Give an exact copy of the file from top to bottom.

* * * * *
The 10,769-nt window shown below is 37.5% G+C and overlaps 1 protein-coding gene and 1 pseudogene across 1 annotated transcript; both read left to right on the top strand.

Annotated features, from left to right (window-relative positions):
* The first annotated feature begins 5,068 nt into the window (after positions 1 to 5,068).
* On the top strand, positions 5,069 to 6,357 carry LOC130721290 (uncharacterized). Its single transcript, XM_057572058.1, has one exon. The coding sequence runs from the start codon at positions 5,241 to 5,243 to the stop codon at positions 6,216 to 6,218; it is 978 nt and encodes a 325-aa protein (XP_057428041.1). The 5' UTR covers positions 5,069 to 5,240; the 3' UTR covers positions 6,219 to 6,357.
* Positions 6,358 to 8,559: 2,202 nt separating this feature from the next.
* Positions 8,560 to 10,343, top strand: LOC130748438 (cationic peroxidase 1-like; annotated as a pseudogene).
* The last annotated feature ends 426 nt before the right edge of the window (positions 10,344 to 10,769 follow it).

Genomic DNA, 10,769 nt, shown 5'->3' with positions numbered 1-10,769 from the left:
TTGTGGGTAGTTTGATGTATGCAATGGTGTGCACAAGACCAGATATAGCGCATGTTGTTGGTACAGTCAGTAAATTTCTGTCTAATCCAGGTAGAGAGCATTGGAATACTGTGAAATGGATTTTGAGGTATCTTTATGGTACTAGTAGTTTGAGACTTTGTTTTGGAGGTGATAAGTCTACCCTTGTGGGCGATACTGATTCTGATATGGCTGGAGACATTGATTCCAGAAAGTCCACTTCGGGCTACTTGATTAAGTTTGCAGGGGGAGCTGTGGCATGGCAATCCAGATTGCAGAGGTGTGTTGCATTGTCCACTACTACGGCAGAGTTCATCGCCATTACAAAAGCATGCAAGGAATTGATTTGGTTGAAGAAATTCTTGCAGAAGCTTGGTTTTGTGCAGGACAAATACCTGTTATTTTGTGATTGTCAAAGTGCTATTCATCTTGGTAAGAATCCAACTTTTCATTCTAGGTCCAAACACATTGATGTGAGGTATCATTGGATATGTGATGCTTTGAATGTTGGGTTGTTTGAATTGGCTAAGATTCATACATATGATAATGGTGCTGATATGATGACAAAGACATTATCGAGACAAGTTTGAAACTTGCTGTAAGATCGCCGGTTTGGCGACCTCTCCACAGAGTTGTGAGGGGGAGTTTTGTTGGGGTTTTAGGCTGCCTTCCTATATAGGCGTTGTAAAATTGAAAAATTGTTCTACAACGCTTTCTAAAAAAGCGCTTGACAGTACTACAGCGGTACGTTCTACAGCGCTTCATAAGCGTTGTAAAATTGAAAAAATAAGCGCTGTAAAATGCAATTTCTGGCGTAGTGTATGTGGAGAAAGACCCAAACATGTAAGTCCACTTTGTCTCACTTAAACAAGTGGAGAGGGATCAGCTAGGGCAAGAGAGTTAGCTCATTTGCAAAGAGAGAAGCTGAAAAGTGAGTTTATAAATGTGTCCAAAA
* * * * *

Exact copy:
The 10,769-nt window shown below is 37.5% G+C and overlaps 1 protein-coding gene and 1 pseudogene across 1 annotated transcript; both read left to right on the top strand.

Annotated features, from left to right (window-relative positions):
* The first annotated feature begins 5,068 nt into the window (after positions 1 to 5,068).
* On the top strand, positions 5,069 to 6,357 carry LOC130721290 (uncharacterized). Its single transcript, XM_057572058.1, has one exon. The coding sequence runs from the start codon at positions 5,241 to 5,243 to the stop codon at positions 6,216 to 6,218; it is 978 nt and encodes a 325-aa protein (XP_057428041.1). The 5' UTR covers positions 5,069 to 5,240; the 3' UTR covers positions 6,219 to 6,357.
* Positions 6,358 to 8,559: 2,202 nt separating this feature from the next.
* Positions 8,560 to 10,343, top strand: LOC130748438 (cationic peroxidase 1-like; annotated as a pseudogene).
* The last annotated feature ends 426 nt before the right edge of the window (positions 10,344 to 10,769 follow it).

Genomic DNA, 10,769 nt, shown 5'->3' with positions numbered 1-10,769 from the left:
TTGTGGGTAGTTTGATGTATGCAATGGTGTGCACAAGACCAGATATAGCGCATGTTGTTGGTACAGTCAGTAAATTTCTGTCTAATCCAGGTAGAGAGCATTGGAATACTGTGAAATGGATTTTGAGGTATCTTTATGGTACTAGTAGTTTGAGACTTTGTTTTGGAGGTGATAAGTCTACCCTTGTGGGCGATACTGATTCTGATATGGCTGGAGACATTGATTCCAGAAAGTCCACTTCGGGCTACTTGATTAAGTTTGCAGGGGGAGCTGTGGCATGGCAATCCAGATTGCAGAGGTGTGTTGCATTGTCCACTACTACGGCAGAGTTCATCGCCATTACAAAAGCATGCAAGGAATTGATTTGGTTGAAGAAATTCTTGCAGAAGCTTGGTTTTGTGCAGGACAAATACCTGTTATTTTGTGATTGTCAAAGTGCTATTCATCTTGGTAAGAATCCAACTTTTCATTCTAGGTCCAAACACATTGATGTGAGGTATCATTGGATATGTGATGCTTTGAATGTTGGGTTGTTTGAATTGGCTAAGATTCATACATATGATAATGGTGCTGATATGATGACAAAGACATTATCGAGACAAGTTTGAAACTTGCTGTAAGATCGCCGGTTTGGCGACCTCTCCACAGAGTTGTGAGGGGGAGTTTTGTTGGGGTTTTAGGCTGCCTTCCTATATAGGCGTTGTAAAATTGAAAAATTGTTCTACAACGCTTTCTAAAAAAGCGCTTGACAGTACTACAGCGGTACGTTCTACAGCGCTTCATAAGCGTTGTAAAATTGAAAAAATAAGCGCTGTAAAATGCAATTTCTGGCGTAGTGTATGTGGAGAAAGACCCAAACATGTAAGTCCACTTTGTCTCACTTAAACAAGTGGAGAGGGATCAGCTAGGGCAAGAGAGTTAGCTCATTTGCAAAGAGAGAAGCTGAAAAGTGAGTTTATAAATGTGTCCAAAA